Pelosi calls plan to gut public health fund another assault on women
WASHINGTON -- As the battle intensifies over keeping student loan interest rates low, House Minority Leader Nancy Pelosi called the Republican plan to gut a public health fund to pay for it “another assault on women’s health.”
Republicans want to eliminate what they call a “slush fund” established under the nation’s new healthcare law to pay for keeping student loan rates low, and House Speaker John A. Boehner (R-Ohio) has proposed taking $6 billion from the fund to pay for the costs of avoiding a loan rate hike this summer.
“It may be a slush fund for him; it’s survival for women,” Pelosi said Thursday.
The standoff over the student loan program is heading toward another showdown in Congress, and Democrats want to link it to their ongoing accusations that Republicans are engaging in a war on women. Interest rates will double to 6.8% on July 1 if Congress fails to act, and President Obama has been crisscrossing the country to make the case for keeping rates low.
Under the Democratic proposal, the costs would be covered by taxing high-income earners who organize their very small businesses as so-called subchapter-S corporations, which allows them to avoid taxes on the bulk of their earnings.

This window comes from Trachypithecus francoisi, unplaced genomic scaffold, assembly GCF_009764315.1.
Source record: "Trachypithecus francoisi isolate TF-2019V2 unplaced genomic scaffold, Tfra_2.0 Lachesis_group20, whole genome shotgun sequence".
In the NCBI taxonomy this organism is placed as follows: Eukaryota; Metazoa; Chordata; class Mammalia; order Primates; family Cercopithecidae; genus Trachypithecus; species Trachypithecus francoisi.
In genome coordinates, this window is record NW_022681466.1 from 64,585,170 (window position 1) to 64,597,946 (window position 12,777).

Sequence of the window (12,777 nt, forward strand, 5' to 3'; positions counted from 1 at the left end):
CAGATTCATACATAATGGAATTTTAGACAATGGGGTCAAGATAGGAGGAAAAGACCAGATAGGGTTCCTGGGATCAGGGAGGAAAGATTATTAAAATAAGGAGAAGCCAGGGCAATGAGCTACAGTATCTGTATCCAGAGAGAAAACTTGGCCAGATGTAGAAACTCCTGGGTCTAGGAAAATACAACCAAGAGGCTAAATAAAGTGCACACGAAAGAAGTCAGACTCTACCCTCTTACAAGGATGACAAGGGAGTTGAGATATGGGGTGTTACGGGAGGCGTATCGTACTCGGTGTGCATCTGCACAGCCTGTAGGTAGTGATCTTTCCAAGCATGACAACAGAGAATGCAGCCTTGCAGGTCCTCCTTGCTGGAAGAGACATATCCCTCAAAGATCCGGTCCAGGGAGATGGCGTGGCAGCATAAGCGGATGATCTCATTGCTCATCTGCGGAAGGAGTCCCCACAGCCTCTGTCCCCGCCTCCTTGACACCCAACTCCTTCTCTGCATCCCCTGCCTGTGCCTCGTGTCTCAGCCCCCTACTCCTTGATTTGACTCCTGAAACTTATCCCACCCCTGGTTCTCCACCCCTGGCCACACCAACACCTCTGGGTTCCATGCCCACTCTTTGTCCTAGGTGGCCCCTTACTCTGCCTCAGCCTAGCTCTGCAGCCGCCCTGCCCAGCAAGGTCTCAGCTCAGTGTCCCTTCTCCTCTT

The tax would hit those earning beyond $200,000 a year, or $250,000 for couples, on companies with three or fewer employees – usually professional corporations.
Republicans say a tax-hike is a nonstarter, as most of their members have signed an anti-tax pledge. They contend that Democrats had been willing to dip into the new public health fund in the past, as they did earlier this year during another standoff over continuing a payroll tax holiday when a compromise trimmed the funds to help cover the costs of extending unemployment benefits and preventing a pay cut for doctors who treat Medicare patients.
Original source: Pelosi calls plan to gut public health fund another assault on women
Get Group Therapy
Life is stressful. Our weekly mental wellness newsletter can help.
You may occasionally receive promotional content from the Los Angeles Times.